It was in the early 1970s and Nixon had announced a general withdrawal from Vietnam. The Military Industrial Complex was in a general panic. After a decade of record profits, the slowing of the war machine was going to hurt business. Something had to be done.
The delegates met at Camp David, no public site could contain such a secret gathering. The President, leading politicians from both parties, mob bosses, CEOs from Rand and General Dynamics among others,, leaders from the Teamsters and the AFL-CIO, bankers, and the Chairman of the Joint Chiefs were all invited. The Hippies and Peaceniks were not on the guest list. For three days men bullied, browbeat, argued, and compromised. The end plan was brilliant. All fifty Governors of the States were brought in small groups to gain their support and agreement under the threat of strikes, funding cuts, base closures, and political ruin. Some claim it was Howard Hughes who developed the scheme, his last act of genius before paranoia and insanity crept in. In any case all in attendance agreed with the plan. No lawyers drew up contracts, no documents were signed. Everyone could see the benefits. Every one would profit, no one would suffer.
Four sites were chosen, discreet but near major transportation arteries. The best engineers at Cincinnati Milicron went to work designing the giant injection molding machines. Scientist at the oil companies collaborated on the plastic compound. The trucking companies, the unions and the Mafia worked on logistics. The military handled security. Just 21 months later production began.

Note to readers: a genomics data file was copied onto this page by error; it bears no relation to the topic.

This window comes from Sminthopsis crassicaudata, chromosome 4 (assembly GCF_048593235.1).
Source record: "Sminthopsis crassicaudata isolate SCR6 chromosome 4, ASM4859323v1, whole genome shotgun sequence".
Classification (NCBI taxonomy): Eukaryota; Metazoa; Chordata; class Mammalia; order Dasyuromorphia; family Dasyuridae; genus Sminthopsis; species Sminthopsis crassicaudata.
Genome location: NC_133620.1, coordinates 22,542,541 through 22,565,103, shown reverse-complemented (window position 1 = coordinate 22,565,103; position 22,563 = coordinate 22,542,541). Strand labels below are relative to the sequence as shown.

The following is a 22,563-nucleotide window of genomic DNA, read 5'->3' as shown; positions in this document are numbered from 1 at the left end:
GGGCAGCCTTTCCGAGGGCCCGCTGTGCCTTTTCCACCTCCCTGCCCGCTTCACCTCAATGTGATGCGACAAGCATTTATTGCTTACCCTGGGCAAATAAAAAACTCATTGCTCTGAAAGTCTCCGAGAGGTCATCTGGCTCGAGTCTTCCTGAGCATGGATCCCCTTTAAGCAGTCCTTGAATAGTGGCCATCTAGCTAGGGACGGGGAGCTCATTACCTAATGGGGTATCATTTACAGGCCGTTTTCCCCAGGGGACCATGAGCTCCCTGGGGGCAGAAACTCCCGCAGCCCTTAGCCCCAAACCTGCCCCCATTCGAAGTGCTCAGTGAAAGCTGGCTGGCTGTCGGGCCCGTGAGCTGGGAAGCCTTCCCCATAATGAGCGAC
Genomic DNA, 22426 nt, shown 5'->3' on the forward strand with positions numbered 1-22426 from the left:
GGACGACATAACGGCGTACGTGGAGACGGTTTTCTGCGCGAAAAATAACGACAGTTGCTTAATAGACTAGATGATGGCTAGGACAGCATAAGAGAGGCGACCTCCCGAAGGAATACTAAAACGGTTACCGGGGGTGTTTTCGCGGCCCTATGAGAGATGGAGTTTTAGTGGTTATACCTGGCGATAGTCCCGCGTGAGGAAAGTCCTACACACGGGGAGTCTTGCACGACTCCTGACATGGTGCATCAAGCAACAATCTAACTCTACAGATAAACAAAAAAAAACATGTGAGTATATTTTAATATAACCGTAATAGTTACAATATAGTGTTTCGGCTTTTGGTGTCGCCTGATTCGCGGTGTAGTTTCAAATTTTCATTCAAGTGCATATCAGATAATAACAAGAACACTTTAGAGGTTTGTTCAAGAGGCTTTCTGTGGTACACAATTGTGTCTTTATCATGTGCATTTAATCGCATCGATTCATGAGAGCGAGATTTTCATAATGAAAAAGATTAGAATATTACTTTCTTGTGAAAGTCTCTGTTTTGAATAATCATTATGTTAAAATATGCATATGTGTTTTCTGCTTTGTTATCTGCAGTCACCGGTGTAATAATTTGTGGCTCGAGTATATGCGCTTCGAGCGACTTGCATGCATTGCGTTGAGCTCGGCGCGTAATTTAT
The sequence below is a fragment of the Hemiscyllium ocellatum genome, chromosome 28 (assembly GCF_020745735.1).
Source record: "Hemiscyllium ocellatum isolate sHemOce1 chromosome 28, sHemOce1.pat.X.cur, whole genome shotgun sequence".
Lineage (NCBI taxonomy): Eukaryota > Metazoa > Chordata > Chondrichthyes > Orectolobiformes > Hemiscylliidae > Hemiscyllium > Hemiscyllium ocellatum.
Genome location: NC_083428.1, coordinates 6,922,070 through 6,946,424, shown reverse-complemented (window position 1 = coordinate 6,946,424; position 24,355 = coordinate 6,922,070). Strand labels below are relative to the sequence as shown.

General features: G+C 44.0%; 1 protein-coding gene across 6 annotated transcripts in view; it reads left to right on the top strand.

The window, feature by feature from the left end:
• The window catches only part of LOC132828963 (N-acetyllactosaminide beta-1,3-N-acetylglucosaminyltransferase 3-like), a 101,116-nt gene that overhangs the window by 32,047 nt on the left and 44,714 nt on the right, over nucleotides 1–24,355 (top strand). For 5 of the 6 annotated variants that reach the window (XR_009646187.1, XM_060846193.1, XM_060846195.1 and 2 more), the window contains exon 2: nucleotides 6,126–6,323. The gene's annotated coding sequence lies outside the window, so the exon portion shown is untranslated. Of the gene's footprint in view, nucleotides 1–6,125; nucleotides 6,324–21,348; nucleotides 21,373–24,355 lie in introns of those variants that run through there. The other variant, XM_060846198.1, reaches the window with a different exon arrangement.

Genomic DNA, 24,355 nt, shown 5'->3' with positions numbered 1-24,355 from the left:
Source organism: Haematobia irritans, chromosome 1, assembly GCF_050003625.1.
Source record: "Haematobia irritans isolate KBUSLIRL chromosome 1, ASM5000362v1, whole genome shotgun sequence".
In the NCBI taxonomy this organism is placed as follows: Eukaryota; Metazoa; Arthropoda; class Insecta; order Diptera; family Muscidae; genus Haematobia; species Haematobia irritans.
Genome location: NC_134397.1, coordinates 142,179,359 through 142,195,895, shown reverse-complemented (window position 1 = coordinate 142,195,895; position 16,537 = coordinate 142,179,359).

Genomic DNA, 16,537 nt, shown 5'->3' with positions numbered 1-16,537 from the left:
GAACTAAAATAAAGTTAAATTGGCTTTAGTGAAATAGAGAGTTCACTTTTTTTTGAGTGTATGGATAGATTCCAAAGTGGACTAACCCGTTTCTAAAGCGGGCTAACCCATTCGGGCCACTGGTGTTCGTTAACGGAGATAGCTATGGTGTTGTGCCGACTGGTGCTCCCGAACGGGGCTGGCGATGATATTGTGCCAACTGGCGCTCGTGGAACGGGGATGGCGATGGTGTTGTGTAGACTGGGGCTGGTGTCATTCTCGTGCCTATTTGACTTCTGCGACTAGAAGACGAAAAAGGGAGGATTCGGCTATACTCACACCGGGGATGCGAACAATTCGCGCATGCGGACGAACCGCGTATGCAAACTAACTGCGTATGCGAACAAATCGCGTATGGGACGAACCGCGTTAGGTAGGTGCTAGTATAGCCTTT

The big injection molding presses hummed and hissed. Molds spat out hundreds a shift. Robots applied reflective decals and vetted workers oversaw it all. Every week a shipment went to a given State in a rotating list based on the geographic size and miles of roadways of that State. The orange construction barrel was born.
The states tried storing them, selling them, grinding them up for playgrounds and asphalt base, but the shipments still came, year after year; thousands and tens of thousands until only one thing was left to do. No one knows which state DOT thought of the solution first, but soon all fifty states followed suit. Mile after mile of lanes would be closed on the interstates, orange barrels placed every ten feet, providing storage for the never ceasing supply. The solution was brilliant, it looked like progress on the highways, even though nothing is ever done, and each night a select few orange barrels would be destroyed by passing vehicles, demanding a replacement.
And that, my friends is how a secret cabal came together to ensure your trip is plagued by mind-numbing traffic delays and your lingering impression of America's highways is not the roadside attraction, the Teepee Hotels, the Giant Peach, the world's largest rubber band ball, but rather an unending succession of orange barrels. And the secret plants continue to produce the barrels. Sometimes, on a silent summer night you can hear the thump of hydraulics as the mold halves spit yet another orange barrel.